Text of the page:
When the Internal Revenue Service files a tax lien against you, it is reported on your credit report. This makes it difficult to obtain lending to satisfy your debt. If you otherwise have positive credit, a lender may fund your loan request if the IRS approves a subordination of the lien. A lien subordination means the IRS will take a step down in priority to allow another lender to take the senior lien position. The IRS will consider the request if the loan proceeds will fully satisfy the tax debt. Typically, the best applicant candidates are homeowners with sufficient home equity to satisfy the tax debt.
Determine the payoff amount of the lien. The actual amount that needs to be paid may differ from what is reported on your credit report. Contact the IRS centralized lien unit and ask for a payoff letter.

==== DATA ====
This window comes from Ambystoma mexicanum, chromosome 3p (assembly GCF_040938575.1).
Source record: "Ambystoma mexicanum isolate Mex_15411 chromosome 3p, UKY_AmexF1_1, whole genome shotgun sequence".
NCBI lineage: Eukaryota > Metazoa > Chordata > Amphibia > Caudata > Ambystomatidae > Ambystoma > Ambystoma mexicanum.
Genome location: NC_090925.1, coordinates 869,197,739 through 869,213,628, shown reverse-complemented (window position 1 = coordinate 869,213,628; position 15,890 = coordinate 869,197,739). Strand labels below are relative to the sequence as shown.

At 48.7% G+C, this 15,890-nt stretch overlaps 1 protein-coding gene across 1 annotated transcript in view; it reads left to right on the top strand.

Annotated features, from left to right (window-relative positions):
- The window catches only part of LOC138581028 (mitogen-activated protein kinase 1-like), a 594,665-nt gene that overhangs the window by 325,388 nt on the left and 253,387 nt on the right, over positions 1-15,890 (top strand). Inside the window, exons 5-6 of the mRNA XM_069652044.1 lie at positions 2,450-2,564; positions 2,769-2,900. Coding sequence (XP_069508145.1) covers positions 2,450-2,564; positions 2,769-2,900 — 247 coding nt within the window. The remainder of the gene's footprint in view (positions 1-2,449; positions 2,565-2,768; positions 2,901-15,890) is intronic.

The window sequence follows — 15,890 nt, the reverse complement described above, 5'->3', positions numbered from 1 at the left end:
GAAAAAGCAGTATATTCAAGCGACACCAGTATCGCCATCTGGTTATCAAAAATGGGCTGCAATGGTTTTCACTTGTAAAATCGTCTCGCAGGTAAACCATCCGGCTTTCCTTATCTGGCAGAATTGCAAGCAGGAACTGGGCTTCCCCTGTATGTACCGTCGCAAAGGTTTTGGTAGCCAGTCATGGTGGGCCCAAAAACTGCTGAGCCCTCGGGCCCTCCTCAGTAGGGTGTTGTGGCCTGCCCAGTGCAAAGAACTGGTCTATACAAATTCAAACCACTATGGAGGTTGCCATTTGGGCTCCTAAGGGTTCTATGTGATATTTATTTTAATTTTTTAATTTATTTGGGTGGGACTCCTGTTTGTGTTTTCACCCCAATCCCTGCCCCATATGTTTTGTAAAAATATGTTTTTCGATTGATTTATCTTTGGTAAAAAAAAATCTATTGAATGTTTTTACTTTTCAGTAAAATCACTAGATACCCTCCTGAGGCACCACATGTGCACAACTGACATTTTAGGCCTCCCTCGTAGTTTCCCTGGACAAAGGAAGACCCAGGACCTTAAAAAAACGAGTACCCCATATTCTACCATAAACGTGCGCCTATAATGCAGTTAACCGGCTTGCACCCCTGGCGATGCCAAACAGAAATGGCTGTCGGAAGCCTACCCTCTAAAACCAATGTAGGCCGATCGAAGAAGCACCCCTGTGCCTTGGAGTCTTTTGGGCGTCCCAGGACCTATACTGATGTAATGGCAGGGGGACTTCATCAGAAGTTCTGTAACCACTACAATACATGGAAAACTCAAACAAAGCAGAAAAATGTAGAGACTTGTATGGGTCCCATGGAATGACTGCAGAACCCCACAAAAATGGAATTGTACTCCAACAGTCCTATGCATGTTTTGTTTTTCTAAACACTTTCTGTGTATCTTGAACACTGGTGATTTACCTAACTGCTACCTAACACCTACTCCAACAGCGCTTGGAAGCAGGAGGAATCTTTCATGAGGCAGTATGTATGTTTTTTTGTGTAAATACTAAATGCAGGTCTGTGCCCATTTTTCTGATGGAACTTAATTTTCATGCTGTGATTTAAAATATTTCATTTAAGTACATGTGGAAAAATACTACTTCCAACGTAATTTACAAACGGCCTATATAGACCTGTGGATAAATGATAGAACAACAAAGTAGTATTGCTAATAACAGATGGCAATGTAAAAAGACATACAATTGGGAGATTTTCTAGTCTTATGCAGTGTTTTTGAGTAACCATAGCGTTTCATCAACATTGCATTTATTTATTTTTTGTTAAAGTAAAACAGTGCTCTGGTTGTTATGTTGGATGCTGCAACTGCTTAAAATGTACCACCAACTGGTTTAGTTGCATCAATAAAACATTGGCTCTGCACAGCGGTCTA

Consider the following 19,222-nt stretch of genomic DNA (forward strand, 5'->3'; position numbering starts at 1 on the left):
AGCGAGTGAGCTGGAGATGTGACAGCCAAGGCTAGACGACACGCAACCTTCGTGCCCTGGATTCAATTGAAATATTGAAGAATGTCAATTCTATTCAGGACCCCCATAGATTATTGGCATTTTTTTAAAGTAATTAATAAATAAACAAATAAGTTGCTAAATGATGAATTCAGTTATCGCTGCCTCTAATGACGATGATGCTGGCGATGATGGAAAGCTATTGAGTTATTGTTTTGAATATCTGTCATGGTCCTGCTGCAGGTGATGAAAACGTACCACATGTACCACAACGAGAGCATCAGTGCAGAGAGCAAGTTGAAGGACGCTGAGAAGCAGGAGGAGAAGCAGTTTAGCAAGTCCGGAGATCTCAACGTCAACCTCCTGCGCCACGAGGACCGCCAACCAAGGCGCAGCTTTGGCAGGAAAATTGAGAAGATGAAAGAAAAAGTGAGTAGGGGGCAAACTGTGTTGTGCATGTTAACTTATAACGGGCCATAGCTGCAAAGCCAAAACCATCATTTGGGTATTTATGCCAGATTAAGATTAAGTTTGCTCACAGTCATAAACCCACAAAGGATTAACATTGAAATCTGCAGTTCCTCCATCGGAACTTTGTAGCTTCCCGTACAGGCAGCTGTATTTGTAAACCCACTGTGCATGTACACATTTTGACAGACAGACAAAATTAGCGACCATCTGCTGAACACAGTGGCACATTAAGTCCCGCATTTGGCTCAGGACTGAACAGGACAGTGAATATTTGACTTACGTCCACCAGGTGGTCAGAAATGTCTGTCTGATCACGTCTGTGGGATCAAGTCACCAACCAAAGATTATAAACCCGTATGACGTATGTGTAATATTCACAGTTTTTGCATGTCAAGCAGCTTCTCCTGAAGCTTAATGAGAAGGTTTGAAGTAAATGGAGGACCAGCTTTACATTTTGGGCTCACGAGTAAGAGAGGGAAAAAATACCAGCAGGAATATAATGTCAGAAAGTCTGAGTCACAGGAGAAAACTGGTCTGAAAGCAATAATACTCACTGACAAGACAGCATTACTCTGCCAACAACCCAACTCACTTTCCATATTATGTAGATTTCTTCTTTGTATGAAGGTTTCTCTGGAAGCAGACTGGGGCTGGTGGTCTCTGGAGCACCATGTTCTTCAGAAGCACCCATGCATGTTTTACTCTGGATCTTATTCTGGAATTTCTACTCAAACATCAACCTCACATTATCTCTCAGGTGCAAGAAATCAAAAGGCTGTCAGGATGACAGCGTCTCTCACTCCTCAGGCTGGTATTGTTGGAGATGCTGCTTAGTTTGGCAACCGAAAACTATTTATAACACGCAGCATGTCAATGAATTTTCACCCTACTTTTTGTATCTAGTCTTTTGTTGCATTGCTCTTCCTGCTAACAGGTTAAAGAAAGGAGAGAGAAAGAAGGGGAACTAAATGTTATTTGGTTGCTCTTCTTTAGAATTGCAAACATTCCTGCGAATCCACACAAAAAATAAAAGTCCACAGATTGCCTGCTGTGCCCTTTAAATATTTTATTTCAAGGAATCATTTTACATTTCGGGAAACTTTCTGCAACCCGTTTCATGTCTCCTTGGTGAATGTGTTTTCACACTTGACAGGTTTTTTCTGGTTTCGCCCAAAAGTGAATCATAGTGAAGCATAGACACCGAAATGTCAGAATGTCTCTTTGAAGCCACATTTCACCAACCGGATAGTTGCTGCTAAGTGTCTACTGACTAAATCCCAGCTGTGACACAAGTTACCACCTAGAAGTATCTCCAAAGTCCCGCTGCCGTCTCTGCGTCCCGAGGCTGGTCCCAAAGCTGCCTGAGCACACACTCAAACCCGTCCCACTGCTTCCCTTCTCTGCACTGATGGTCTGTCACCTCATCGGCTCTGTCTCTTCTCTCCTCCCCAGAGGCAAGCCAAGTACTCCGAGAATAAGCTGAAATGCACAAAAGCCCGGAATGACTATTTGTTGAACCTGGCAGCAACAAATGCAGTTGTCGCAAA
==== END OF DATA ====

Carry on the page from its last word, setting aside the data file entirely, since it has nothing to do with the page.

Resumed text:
Prepare application for subordination (Form 14134 – see Resources). Plan to allow at least 45 days for the application to be reviewed and processed by the IRS.
Attach documents to your application and explain why the subordination is in the best interest of the IRS. For example, attach the proposed loan agreement and a letter demonstrating how you will full pay the tax debt through the subordination.
Submit your application to the appropriate IRS advisory group. The advisory group processes all requests for lien subordination. The address to send your application depends on where the lien was filed. Reference IRS publication 4235 (see Resources) and determine which address to use. If you have not heard from the advisory office in a reasonable amount of time, call the phone number listed for assistance.
With a background in taxation and financial consulting, Alia Nikolakopulos has over a decade of experience resolving tax and finance issues. She is an IRS Enrolled Agent and has been a writer for these topics since 2010. Nikolakopulos is pursuing Bachelor of Science in accounting at the Metropolitan State University of Denver.